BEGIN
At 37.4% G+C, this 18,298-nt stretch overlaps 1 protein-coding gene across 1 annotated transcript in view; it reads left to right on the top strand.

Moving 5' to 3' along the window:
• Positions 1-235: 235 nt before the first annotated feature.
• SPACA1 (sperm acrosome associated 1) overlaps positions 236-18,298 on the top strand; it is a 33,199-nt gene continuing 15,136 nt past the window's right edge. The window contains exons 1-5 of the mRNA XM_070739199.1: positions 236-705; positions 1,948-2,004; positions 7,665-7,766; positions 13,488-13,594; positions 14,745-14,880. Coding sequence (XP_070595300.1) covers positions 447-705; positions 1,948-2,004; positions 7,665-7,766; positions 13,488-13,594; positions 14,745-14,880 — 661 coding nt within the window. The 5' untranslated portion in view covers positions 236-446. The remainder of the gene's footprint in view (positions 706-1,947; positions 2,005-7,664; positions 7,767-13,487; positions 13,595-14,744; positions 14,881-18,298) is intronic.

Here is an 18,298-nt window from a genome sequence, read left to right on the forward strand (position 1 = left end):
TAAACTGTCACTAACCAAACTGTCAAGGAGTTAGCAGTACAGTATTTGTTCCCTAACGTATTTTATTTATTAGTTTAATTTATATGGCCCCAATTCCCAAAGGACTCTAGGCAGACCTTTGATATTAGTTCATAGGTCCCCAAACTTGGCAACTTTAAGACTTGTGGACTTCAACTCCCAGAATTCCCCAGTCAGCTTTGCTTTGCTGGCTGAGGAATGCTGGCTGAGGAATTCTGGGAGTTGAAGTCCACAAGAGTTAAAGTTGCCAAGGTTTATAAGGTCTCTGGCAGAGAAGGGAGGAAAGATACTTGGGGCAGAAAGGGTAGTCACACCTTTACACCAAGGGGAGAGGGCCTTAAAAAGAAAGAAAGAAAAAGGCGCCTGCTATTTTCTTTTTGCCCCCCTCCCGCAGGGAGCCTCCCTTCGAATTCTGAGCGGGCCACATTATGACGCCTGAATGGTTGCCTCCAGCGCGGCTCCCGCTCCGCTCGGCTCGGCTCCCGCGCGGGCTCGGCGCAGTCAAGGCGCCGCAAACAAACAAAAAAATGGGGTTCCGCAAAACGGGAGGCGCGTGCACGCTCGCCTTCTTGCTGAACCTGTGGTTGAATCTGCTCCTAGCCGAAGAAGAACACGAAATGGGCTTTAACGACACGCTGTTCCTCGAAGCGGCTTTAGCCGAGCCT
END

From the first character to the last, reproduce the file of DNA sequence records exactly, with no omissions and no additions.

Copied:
At 37.4% G+C, this 18,298-nt stretch overlaps 1 protein-coding gene across 1 annotated transcript in view; it reads left to right on the top strand.

Moving 5' to 3' along the window:
• Positions 1-235: 235 nt before the first annotated feature.
• SPACA1 (sperm acrosome associated 1) overlaps positions 236-18,298 on the top strand; it is a 33,199-nt gene continuing 15,136 nt past the window's right edge. The window contains exons 1-5 of the mRNA XM_070739199.1: positions 236-705; positions 1,948-2,004; positions 7,665-7,766; positions 13,488-13,594; positions 14,745-14,880. Coding sequence (XP_070595300.1) covers positions 447-705; positions 1,948-2,004; positions 7,665-7,766; positions 13,488-13,594; positions 14,745-14,880 — 661 coding nt within the window. The 5' untranslated portion in view covers positions 236-446. The remainder of the gene's footprint in view (positions 706-1,947; positions 2,005-7,664; positions 7,767-13,487; positions 13,595-14,744; positions 14,881-18,298) is intronic.

Here is an 18,298-nt window from a genome sequence, read left to right on the forward strand (position 1 = left end):
TAAACTGTCACTAACCAAACTGTCAAGGAGTTAGCAGTACAGTATTTGTTCCCTAACGTATTTTATTTATTAGTTTAATTTATATGGCCCCAATTCCCAAAGGACTCTAGGCAGACCTTTGATATTAGTTCATAGGTCCCCAAACTTGGCAACTTTAAGACTTGTGGACTTCAACTCCCAGAATTCCCCAGTCAGCTTTGCTTTGCTGGCTGAGGAATGCTGGCTGAGGAATTCTGGGAGTTGAAGTCCACAAGAGTTAAAGTTGCCAAGGTTTATAAGGTCTCTGGCAGAGAAGGGAGGAAAGATACTTGGGGCAGAAAGGGTAGTCACACCTTTACACCAAGGGGAGAGGGCCTTAAAAAGAAAGAAAGAAAAAGGCGCCTGCTATTTTCTTTTTGCCCCCCTCCCGCAGGGAGCCTCCCTTCGAATTCTGAGCGGGCCACATTATGACGCCTGAATGGTTGCCTCCAGCGCGGCTCCCGCTCCGCTCGGCTCGGCTCCCGCGCGGGCTCGGCGCAGTCAAGGCGCCGCAAACAAACAAAAAAATGGGGTTCCGCAAAACGGGAGGCGCGTGCACGCTCGCCTTCTTGCTGAACCTGTGGTTGAATCTGCTCCTAGCCGAAGAAGAACACGAAATGGGCTTTAACGACACGCTGTTCCTCGAAGCGGCTTTAGCCGAGCCT